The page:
Cat Tales is a small, compact book filled with cute, funny, and interesting stories about cats. The stories are divided into sections like "Adventurous," "Caring," and "Curious." There are stories about cats like Dodger, who rode a bus in England every day, Bagel who has an eye condition that requires sunglasses and raises money for cats in need, and Monty who could detect when his owner had low blood sugar. Mixed in with the stories are photos of cats, facts about cats, historical information, and answers to cat questions from veterinarian Dr. Gary Weitzman. There is a forward by Mieshelle Nagelschneider, founder of a clinic for cat behavior, and a section at the end about taking photos of your cat. The final spread includes books, movies, and organizations to learn more about cats and help them.
The second animal book actually includes some of the same cat stories. 125 Pet Rescues tells stories of animals rescued, rehabilitated, adopted, or kept in sanctuaries. The book begins with a foreward by Gregory Castle, CEO of an animal shelter and an enconium for shelter staff and patrons. There are a handful of stories about various rescued animals then the stories are divided into roughly similar groups. Pit bulls, animals that are friends with other animals, animals involved in sports, friendly animals, animals from history and many more. Most of the stories are a few paragraphs long, paired with a photograph and occasionally some cute speech bubbles. The layout includes National Geographic's usual bright orange, yellow, and blue color scheme. The final pages include ways to get involved with helping animals, an interview with an educator who teaches about humane treatment of animals, and an index and photo credits. Generally, this book felt more like a lengthy magazine than a narrative.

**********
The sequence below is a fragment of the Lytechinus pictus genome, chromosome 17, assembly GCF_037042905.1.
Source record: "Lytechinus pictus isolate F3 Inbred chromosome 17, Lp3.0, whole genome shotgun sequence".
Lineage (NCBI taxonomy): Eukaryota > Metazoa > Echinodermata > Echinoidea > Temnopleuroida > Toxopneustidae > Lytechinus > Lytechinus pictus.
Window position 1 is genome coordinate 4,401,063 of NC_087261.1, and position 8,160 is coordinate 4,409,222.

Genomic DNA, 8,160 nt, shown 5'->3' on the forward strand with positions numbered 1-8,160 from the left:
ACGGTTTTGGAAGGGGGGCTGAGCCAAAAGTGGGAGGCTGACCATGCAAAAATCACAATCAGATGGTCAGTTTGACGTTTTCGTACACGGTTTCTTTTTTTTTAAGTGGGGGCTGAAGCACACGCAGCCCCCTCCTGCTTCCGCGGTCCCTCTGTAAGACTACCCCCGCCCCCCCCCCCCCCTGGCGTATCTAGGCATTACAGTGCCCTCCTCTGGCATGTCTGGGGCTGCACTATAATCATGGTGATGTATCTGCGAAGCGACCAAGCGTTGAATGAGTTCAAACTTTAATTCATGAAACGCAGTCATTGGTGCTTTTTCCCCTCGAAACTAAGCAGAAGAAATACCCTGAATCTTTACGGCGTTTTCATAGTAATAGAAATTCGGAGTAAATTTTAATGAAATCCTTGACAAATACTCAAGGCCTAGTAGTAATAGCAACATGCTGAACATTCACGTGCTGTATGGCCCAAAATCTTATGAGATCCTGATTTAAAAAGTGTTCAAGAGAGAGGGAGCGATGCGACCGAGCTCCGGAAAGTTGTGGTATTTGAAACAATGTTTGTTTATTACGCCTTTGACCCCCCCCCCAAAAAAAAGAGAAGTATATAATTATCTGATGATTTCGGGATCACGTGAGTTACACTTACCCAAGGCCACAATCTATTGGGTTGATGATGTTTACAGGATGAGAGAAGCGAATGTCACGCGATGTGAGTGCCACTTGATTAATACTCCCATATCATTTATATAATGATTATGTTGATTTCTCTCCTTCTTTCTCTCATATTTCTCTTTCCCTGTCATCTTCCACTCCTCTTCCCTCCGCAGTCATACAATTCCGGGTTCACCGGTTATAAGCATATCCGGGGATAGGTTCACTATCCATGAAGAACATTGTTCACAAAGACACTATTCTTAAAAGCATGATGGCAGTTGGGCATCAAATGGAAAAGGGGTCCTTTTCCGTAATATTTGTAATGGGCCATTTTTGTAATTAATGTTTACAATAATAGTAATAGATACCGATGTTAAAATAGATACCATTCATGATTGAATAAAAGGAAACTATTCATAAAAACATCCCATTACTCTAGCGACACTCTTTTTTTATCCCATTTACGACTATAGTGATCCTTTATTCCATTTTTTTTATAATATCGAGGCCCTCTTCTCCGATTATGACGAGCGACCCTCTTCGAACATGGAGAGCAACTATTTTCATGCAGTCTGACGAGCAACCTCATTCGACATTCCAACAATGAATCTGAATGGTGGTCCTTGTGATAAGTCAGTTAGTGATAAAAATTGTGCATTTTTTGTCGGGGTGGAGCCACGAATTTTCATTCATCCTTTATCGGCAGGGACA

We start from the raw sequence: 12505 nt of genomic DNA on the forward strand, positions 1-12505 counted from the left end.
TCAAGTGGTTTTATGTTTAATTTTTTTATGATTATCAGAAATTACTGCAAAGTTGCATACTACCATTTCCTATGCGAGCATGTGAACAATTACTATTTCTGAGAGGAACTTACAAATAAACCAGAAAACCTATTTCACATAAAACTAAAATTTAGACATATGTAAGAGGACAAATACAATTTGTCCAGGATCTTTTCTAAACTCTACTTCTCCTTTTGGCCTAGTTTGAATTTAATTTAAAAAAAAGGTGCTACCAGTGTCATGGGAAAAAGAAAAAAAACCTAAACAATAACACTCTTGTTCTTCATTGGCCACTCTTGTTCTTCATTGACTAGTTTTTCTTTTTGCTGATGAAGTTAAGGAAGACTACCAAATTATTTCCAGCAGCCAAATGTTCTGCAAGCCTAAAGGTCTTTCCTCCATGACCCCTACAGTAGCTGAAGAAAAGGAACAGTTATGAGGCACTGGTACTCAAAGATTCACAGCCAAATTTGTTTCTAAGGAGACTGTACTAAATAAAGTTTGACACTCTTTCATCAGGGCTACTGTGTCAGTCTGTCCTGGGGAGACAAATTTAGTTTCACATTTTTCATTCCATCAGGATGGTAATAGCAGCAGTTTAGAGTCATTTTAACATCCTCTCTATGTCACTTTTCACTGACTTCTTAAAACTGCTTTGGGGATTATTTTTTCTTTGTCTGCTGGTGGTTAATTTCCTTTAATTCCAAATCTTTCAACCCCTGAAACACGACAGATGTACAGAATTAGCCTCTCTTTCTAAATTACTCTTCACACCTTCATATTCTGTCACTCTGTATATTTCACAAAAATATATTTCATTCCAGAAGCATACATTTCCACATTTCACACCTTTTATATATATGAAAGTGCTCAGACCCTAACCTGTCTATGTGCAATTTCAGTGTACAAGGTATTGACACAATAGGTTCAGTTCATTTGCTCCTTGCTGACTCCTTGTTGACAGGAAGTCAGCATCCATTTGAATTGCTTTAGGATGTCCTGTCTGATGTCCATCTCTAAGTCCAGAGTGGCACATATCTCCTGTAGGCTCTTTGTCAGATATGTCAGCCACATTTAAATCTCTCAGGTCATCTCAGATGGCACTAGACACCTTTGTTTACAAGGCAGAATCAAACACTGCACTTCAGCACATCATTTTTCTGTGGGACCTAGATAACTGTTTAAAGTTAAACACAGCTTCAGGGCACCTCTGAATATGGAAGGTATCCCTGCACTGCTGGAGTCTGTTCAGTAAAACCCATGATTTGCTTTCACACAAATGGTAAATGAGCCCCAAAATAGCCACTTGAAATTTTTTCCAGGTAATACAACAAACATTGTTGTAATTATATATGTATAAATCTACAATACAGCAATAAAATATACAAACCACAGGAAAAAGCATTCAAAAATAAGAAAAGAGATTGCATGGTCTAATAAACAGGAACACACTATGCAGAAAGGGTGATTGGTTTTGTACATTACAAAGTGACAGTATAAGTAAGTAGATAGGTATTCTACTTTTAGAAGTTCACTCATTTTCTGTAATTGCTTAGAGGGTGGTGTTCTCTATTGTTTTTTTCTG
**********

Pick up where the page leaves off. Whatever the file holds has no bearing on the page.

Kids will love the sweet stories of animals and all the adorable photographs. I'm always a bit....doubtful about so many stories of animals with severe injuries or disabilities though. Somehow it just seems weird that people spend so much time, energy, and money on these animals and I'm a little skeptical about the quality of life they have. It's a sharp contrast to how humans with disabilities or special needs are often treated or viewed. I'm really not sentimental about animals though, so I know a lot of people feel differently. And kids really love animals so these books are sure to be hits.
Verdict: Not necessary purchases, but for reluctant readers and browsing these are a good addition to your animal sections. Sure to be popular with pet lovers and those who enjoy cute cat videos on the internet.
125 Pet Rescues
Published 2017 by National Geographic Kids; Review copies provided by the publisher; Donated to the library